The chemical fractions and total content of Cu, Ni, Pb, and Zn in sewage sludge and control soils are presented in Table 2. The total metal content in the sewage sludge follows the sequence Zn > Cu > Pb > Ni. From fractionation data, it is observed that Zn and Cu are mainly associated with highly insoluble fractions, such as carbonates and residual fraction (26.4, 47.4 for Zn; 33.4, 11.3% for Cu, respectively). In general terms, these results obtained for Chilean volcanic soils are in agreement with those obtained for a polluted Chinese Phaeozem (Guo et al. 2006b). In control soils the total content of heavy metals follows the sequence Zn > Cu > Ni > Pb for Collipulli soil, and Cu > Zn > Ni > Pb for Rahin soil. In Collipulli control soil the high total content of Zn and Cu (71.5 and 73.8 mg/kg, respectively) is mainly present as highly insoluble and consequently low available residual fraction, associated with sulfides and oxides (Table 2). Cadmium is also a heavy metal important as soil pollutant, but it was not considered in the present study because of its concentration in soils (Collipulli 1.0 mg/kg, Ralun 0.4 mg/kg) and sewage sludge (6.9 mg/kg), and its low mobility in depth; thus, Cd has not been detected in leachates from studies with sewage sludge treated soil columns carried out on both soils, with a detection limit of 5 [micro]g/kg (Escudey et al. 2006).

As expected, in sewage sludge amended samples, the total content of heavy metals increased in proportion to sewage sludge application, around 2 and 13 times for Zn, 3 and 14 times for Cu, and 3 and 48 times for Pb for Collipulli and Ralun, respectively, and almost 2 times for Ni in both soils, compared with control soils content (Tables 2 and 3).

Following Sposito et al. (1982), the exchangeable, sorbed, organic, carbonate, and sulfide fractions of trace metals are believed to correlate well with the amount extracted by KN[O.sub.3], [H.sub.2]O, NaOH, EDTA, and HN[O.sub.3]. Even so, in this study the fractionation of the 4 trace metals will be reported according to the extracting reagent employed, instead of the expected soil solid-phase fraction.


The total heavy metal content is often lower than the amount determined by the sequential extraction procedure; this apparently unusual result has been previously observed (Sposito et al. 1982; Chang et al. 1984). The effectiveness of single extraction, even with an intensive reagent such as HN[O.sub.3], is lower than a multiple-step extraction procedure where the same reagent is also involved. The effectiveness is even lower after the thermal treatment, where the relative content of hardly soluble fractions, previously associated to alkaline-soluble organic fractions, increases.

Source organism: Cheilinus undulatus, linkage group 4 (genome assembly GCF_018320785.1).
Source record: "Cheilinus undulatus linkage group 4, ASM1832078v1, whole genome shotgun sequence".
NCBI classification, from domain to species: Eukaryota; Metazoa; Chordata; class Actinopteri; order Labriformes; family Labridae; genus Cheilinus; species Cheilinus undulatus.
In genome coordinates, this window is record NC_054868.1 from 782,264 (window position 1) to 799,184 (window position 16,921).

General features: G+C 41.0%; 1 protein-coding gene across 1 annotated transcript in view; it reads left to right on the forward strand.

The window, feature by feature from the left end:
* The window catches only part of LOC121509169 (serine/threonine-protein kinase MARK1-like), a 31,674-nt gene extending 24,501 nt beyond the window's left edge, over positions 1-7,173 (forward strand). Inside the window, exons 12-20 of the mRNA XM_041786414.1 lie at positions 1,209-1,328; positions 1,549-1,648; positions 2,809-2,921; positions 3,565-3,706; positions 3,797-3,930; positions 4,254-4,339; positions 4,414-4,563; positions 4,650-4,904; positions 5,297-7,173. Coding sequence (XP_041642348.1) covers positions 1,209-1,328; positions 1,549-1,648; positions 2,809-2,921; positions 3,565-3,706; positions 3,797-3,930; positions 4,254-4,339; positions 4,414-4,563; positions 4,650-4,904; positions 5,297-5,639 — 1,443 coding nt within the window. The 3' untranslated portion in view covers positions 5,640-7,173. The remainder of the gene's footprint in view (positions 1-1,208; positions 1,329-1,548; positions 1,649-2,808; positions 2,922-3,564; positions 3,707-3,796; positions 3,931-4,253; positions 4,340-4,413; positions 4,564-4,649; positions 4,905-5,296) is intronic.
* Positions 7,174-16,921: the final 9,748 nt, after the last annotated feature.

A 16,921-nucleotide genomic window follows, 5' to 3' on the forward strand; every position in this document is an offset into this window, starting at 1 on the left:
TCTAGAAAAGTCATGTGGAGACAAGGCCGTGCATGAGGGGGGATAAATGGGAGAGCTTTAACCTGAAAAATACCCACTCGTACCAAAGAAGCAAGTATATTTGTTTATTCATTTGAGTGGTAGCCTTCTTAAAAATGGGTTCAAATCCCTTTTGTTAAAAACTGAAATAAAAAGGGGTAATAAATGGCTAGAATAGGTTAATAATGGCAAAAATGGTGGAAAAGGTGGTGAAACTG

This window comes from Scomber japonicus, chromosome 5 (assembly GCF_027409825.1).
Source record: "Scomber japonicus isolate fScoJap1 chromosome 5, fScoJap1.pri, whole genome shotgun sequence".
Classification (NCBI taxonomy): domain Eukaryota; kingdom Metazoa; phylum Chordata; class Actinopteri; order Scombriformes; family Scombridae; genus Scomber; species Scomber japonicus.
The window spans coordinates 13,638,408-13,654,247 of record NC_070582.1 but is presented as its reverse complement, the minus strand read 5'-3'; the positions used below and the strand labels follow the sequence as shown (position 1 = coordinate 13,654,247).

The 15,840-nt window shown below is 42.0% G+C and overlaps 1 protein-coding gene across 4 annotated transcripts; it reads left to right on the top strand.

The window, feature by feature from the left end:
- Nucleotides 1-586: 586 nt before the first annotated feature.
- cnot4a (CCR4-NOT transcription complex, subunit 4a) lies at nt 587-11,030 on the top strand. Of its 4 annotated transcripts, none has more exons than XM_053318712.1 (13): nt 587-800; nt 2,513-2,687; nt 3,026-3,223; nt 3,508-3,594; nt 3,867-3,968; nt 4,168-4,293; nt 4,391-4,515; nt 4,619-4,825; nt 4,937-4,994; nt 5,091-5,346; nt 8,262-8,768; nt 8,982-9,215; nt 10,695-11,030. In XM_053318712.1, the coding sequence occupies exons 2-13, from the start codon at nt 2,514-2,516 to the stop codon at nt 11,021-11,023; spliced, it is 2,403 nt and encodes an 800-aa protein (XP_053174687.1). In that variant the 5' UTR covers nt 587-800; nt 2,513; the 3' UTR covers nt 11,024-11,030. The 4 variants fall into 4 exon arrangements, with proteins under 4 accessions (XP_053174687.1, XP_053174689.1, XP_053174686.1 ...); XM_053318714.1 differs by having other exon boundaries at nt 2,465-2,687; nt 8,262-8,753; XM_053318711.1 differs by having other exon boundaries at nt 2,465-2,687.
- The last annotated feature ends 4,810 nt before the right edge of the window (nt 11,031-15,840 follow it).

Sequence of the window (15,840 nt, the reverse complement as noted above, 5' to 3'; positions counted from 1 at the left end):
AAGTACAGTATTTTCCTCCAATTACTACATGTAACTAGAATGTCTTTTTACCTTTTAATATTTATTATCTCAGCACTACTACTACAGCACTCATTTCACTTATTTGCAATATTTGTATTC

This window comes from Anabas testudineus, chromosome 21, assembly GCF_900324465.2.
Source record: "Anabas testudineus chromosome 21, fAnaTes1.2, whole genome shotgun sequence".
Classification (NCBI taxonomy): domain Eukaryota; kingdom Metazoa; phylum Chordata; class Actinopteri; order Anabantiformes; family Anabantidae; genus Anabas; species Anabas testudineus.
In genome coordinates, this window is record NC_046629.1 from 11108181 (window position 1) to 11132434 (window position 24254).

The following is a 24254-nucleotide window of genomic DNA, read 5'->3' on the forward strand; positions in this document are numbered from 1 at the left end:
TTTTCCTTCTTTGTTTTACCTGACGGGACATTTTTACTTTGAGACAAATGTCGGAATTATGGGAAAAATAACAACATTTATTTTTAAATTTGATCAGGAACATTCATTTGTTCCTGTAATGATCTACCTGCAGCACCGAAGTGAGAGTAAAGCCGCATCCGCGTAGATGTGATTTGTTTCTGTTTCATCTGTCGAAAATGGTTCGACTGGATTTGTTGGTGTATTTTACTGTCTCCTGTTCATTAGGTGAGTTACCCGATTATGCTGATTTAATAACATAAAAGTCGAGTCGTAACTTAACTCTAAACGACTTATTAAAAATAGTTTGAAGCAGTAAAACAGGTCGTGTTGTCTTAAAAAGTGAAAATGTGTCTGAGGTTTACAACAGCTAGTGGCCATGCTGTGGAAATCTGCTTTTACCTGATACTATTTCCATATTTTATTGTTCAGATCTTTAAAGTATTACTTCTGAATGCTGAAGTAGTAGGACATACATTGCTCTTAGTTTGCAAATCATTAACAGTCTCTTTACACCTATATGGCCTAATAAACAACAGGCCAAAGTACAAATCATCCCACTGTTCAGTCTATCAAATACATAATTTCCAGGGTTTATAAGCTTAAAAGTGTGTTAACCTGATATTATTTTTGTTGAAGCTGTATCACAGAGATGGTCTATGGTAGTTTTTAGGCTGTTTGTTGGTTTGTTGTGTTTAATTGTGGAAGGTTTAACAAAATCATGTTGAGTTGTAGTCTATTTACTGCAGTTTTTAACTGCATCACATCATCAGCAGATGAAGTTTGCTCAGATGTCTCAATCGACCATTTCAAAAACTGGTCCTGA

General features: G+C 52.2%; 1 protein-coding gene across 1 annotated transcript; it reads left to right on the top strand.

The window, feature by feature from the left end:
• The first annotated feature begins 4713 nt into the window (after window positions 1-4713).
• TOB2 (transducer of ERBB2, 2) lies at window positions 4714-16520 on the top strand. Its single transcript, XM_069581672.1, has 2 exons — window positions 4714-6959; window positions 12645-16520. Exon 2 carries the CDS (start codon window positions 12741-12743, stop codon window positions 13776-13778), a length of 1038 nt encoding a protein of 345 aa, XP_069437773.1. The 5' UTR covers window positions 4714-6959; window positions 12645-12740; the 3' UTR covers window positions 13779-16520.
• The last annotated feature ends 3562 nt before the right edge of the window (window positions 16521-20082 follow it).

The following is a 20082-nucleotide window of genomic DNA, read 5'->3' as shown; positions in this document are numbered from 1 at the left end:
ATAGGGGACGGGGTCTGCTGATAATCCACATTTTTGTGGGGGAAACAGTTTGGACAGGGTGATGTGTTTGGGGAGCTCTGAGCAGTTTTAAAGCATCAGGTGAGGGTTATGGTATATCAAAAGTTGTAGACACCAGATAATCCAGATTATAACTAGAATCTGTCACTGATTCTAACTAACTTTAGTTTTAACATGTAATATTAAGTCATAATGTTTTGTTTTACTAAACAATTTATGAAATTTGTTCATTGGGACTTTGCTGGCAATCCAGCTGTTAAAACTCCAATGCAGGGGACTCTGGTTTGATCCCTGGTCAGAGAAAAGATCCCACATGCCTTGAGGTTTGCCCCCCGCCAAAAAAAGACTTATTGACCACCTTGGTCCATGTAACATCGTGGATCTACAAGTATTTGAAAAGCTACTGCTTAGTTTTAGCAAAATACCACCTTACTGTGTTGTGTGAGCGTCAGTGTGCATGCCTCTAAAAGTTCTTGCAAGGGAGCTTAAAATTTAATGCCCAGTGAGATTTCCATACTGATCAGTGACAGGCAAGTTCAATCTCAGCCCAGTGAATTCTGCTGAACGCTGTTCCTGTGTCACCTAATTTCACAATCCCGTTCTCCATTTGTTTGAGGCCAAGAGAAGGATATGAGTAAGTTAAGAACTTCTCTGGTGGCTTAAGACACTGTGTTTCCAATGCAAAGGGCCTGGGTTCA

In samples dried at 105[degrees]C, the loss of weight due to heating at 400[degrees]C was 3.6% for Collipulli, 11.8% for Ralun, and 34.0% for sewage sludge. In soils and sewage sludge as well as in sewage-sludge amended samples (C + SSs + 400), the weight lost was higher than the organic matter loss. In addition to organic matter oxidation, heating results in dehydroxilation of allophane and other inorganic compounds (Escudey and Moya 1989), and probably involves heavy metal vaporisation, as has been reported during sewage sludge incineration (Abanades et al. 2005; Menard et al. 2005).

In control and amended soil samples, the KN[O.sub.3] (sorbed) and [H.sub.2]O (exchangeable) extractable heavy metal fractions, considered the most available, represent <10% of the total content (Figs 1 and 2), with the exception of ZnKN[O.sub.3] (32%) and Zn-[H.sub.2]O (28%) in Ralun control soil. The sewage sludge application rate, application of temperature, or incubation time does not affect significantly the heavy metal content in the KN[O.sub.3] and [H.sub.2]O extracts. In Figs 1 and 2, the chemical fractions of heavy metals, expressed as relative content (wt %), as a function of the treatment are presented. The heavy metal mass balance for C and C + 400 samples presents a standard deviation of 12%. For sewage sludge amended samples, with or without thermal treatment (C + SS, C + SS + 400, and C + 400 + SS), the mass balance presents a standard deviation of 13%. Temperature may result in heavy metal vaporisation, particularly if metal chlorides are formed. However, Escudey et al. (2006) reported that after heating a similar sewage sludge at 500[degrees]C, heavy metal content showed differences within experimental error. Thus, heavy metal vaporisation after heating treatment is not a major process.

Amended soils (C+SS) showed changes in the distribution determined by chemical fractionation when compared with control samples (C). For all heavy metals, fractions associated to NaOH and EDTA extractants become more important, modifying the relative contribution of the residual form (HN[O.sub.3]) in the mass balance (Figs 1 and 2). The most important changes were observed for Cu and Zn, in proportion to the sewage sludge added to each soil.


In heated soil samples (C + 400), the content of the organic fraction decreased in relation to the control samples (C); this fraction was redistributed into the HN[O.sub.3] and EDTA fractions after organic matter oxidation. The Cu and Zn distributions were the most affected; Pb was detected only in Collipulli and mainly distributed in the EDTA fraction.